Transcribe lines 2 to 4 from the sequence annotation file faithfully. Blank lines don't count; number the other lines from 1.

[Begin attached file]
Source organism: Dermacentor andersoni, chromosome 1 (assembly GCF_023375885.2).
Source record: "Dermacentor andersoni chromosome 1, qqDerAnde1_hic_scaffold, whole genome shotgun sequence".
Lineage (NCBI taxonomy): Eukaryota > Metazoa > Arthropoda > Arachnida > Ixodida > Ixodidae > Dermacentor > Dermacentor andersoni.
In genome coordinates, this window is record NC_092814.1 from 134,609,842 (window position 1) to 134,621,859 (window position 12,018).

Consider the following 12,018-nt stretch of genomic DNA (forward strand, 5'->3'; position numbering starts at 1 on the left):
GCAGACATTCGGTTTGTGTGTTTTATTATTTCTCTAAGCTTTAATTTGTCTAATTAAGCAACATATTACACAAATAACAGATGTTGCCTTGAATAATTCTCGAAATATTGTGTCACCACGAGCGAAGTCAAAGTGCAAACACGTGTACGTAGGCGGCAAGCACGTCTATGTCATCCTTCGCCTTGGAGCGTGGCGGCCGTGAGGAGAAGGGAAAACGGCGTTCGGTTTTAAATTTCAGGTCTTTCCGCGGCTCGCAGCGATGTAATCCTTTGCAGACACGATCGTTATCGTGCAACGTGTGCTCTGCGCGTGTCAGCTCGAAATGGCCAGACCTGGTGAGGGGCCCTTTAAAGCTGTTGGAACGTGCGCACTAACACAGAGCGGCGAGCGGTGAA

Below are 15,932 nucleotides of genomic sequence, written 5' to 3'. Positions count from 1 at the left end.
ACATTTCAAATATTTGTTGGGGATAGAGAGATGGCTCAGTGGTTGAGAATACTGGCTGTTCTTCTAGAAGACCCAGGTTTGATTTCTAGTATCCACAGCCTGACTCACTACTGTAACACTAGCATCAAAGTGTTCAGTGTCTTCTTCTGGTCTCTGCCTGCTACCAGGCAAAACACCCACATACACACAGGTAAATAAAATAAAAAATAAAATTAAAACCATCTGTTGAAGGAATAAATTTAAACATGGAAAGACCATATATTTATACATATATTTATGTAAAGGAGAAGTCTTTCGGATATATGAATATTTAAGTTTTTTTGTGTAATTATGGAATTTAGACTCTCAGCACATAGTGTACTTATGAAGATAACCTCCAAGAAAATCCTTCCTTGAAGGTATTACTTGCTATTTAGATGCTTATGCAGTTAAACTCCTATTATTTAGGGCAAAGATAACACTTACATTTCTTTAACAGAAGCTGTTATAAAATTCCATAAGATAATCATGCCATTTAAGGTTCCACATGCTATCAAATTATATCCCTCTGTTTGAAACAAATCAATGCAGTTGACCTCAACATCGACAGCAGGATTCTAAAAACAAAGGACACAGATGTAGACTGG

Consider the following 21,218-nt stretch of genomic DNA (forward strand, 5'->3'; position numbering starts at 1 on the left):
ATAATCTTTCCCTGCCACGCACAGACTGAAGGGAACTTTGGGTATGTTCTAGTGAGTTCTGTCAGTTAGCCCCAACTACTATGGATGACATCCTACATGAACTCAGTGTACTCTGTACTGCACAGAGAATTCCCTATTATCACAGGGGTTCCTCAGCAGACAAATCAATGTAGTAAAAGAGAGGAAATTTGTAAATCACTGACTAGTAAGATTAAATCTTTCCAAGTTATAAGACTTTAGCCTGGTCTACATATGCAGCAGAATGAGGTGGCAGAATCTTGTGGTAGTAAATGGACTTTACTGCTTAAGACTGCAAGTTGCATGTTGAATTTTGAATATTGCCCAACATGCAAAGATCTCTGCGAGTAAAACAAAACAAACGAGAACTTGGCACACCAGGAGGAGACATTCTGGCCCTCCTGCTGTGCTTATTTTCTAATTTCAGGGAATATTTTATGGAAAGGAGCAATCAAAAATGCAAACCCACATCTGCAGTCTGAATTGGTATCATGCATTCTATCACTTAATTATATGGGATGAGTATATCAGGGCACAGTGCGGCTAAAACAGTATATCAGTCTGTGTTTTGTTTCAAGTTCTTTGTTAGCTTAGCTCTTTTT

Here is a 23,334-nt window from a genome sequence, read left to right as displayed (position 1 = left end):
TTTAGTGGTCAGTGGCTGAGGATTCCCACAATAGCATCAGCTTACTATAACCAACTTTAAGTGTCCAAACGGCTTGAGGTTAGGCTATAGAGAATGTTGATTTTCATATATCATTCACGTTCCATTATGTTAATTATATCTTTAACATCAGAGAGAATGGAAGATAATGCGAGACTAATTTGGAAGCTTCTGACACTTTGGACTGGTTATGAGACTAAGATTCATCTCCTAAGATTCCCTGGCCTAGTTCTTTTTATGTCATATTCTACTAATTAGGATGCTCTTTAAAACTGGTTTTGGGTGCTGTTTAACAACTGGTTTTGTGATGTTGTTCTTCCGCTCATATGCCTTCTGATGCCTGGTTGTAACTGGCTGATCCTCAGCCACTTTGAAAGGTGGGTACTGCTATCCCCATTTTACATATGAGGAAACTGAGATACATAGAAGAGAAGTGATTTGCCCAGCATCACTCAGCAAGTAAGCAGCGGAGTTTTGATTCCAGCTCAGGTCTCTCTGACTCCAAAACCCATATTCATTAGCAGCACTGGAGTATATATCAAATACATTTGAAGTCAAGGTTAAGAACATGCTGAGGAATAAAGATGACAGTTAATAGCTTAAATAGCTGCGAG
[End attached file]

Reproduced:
Source record: "Dermacentor andersoni chromosome 1, qqDerAnde1_hic_scaffold, whole genome shotgun sequence".
Lineage (NCBI taxonomy): Eukaryota > Metazoa > Arthropoda > Arachnida > Ixodida > Ixodidae > Dermacentor > Dermacentor andersoni.
In genome coordinates, this window is record NC_092814.1 from 134,609,842 (window position 1) to 134,621,859 (window position 12,018).